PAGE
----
In the earliest chapters of Jeremiah, the Lord had warned his servant that his work as a prophet was not going to be easy. At the time of his calling, Jeremiah was told that Judah’s princes, kings, priests, and people would “fight against [him]” (Jer. 1:19). Although he was told that the Lord would sustain him and that his opponents would not “prevail against [him]” (Jer. 1:19), no doubt the warning that most of his own people were going to fight him wasn’t welcome news. Jeremiah, though, didn’t yet know the half of it, and when trials came, he was understandably angry and hurt. What universal issue is the prophet struggling with in Jeremiah 12:1–4?
What is the prophet’s attitude toward those who have hurt him? What does this tell us about the humanity of even God’s most faithful servants?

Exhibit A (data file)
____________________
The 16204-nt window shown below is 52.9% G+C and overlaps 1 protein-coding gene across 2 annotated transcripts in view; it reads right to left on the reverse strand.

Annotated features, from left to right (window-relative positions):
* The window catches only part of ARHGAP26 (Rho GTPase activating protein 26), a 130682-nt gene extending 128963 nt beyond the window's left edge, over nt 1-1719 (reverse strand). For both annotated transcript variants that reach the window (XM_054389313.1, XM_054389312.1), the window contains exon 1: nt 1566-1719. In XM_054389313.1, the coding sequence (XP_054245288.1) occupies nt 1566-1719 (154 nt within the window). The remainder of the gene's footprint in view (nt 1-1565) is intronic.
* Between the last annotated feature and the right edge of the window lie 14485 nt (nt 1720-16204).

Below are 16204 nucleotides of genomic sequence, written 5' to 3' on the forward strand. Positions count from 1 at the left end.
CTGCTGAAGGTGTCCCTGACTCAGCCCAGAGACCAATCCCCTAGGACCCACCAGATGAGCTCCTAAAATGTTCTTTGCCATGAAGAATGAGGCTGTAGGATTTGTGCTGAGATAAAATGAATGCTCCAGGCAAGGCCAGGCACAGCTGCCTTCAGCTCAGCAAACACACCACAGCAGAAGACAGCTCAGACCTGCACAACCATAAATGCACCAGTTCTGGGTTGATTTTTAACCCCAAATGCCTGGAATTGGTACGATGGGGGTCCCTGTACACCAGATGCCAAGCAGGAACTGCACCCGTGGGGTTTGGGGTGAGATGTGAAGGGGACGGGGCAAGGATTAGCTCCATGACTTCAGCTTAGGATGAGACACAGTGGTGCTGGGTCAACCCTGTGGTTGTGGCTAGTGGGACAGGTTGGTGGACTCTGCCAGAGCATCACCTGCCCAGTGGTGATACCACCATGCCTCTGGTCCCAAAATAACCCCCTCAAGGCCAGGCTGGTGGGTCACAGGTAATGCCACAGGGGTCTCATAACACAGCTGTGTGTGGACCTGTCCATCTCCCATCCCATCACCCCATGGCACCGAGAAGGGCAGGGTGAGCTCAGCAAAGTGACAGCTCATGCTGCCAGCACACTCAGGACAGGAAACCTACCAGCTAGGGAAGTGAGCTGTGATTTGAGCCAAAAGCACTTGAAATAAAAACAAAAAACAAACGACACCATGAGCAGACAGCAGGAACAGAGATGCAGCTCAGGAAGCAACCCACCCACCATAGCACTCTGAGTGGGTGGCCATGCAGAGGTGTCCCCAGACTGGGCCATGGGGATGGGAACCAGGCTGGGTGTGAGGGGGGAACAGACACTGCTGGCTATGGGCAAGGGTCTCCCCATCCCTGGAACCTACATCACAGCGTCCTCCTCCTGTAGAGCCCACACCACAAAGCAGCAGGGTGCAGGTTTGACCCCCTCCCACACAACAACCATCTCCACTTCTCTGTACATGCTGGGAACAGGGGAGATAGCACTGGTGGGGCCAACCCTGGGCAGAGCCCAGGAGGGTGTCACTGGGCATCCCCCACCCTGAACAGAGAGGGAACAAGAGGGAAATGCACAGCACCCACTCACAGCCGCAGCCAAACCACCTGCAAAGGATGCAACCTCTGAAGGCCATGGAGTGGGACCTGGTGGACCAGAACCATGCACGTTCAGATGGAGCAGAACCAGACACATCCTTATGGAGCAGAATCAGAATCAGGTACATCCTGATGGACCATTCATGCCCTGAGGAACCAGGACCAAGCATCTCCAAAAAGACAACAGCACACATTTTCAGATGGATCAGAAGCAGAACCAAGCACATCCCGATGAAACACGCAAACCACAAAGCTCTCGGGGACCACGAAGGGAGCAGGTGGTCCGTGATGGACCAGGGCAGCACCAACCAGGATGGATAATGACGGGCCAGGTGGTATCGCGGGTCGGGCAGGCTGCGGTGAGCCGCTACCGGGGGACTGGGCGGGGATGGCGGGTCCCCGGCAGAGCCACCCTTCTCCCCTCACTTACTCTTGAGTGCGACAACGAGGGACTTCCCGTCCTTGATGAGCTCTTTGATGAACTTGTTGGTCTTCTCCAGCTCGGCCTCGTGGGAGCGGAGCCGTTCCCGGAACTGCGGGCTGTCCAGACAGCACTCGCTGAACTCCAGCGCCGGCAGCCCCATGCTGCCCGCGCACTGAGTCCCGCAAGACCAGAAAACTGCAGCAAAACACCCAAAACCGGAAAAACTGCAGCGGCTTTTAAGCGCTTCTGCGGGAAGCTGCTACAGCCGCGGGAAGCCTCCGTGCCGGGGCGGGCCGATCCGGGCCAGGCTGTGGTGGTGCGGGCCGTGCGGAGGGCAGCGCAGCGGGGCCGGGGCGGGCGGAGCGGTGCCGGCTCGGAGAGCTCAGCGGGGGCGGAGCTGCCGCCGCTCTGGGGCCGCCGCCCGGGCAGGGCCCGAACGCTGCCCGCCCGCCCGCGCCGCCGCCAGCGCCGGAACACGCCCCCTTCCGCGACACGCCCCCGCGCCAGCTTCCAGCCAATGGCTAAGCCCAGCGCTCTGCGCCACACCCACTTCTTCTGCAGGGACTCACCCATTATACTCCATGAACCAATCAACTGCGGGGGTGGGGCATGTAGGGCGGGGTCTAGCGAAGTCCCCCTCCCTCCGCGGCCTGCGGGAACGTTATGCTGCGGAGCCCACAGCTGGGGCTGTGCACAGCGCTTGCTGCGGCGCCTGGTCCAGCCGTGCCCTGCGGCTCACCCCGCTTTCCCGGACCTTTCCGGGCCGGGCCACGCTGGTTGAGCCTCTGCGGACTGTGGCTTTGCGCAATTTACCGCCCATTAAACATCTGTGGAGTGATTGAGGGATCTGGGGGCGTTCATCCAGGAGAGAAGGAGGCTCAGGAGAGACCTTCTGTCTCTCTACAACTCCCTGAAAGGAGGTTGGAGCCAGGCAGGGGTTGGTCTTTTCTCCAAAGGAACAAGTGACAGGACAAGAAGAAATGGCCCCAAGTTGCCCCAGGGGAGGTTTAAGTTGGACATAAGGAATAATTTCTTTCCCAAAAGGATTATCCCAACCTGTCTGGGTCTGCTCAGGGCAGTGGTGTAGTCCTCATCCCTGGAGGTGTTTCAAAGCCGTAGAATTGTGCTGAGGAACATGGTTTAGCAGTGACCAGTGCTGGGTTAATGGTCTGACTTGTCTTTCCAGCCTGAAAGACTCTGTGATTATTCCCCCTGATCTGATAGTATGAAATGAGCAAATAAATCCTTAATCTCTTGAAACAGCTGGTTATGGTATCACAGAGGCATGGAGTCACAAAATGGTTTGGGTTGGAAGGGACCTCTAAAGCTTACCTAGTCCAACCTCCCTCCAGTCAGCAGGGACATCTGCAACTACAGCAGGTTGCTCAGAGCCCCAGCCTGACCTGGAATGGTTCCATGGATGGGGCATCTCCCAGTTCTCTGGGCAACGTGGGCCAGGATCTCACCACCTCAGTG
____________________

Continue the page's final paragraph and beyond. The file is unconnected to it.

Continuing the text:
Jeremiah 12:1 is filled with Old Testament legal language: the Hebrew words for “righteous,” “bring a case,” and “justice” (NIV) all appear in legal settings. The prophet, so upset over what he has been facing, is bringing a “lawsuit” (see Deut. 25:1) against the Lord. His complaint, of course, is a common one: why do evil people always seem to prosper?
We can see, too, Jeremiah’s humanity exhibited. He wants those who have done evil to him to be punished. He’s not speaking here as a theologian; he’s speaking as a fallen human being in need of grace who, like Job and like many of God’s faithful people, doesn’t understand why these things are happening to him. Why should Jeremiah, God’s servant, called to declare God’s truth to a rebellious people, be subjected to the treacherous plots of his own village? Jeremiah trusted in the Lord, but he surely didn’t understand why things were happening as they were.
How can we learn to trust in the Lord despite all the things that happen that just don’t seem to make sense to us?
Adventist Sabbath School Lesson for Adults Q4 2015 «Jeremiah» Lesson 4 – Rebuke and Retribution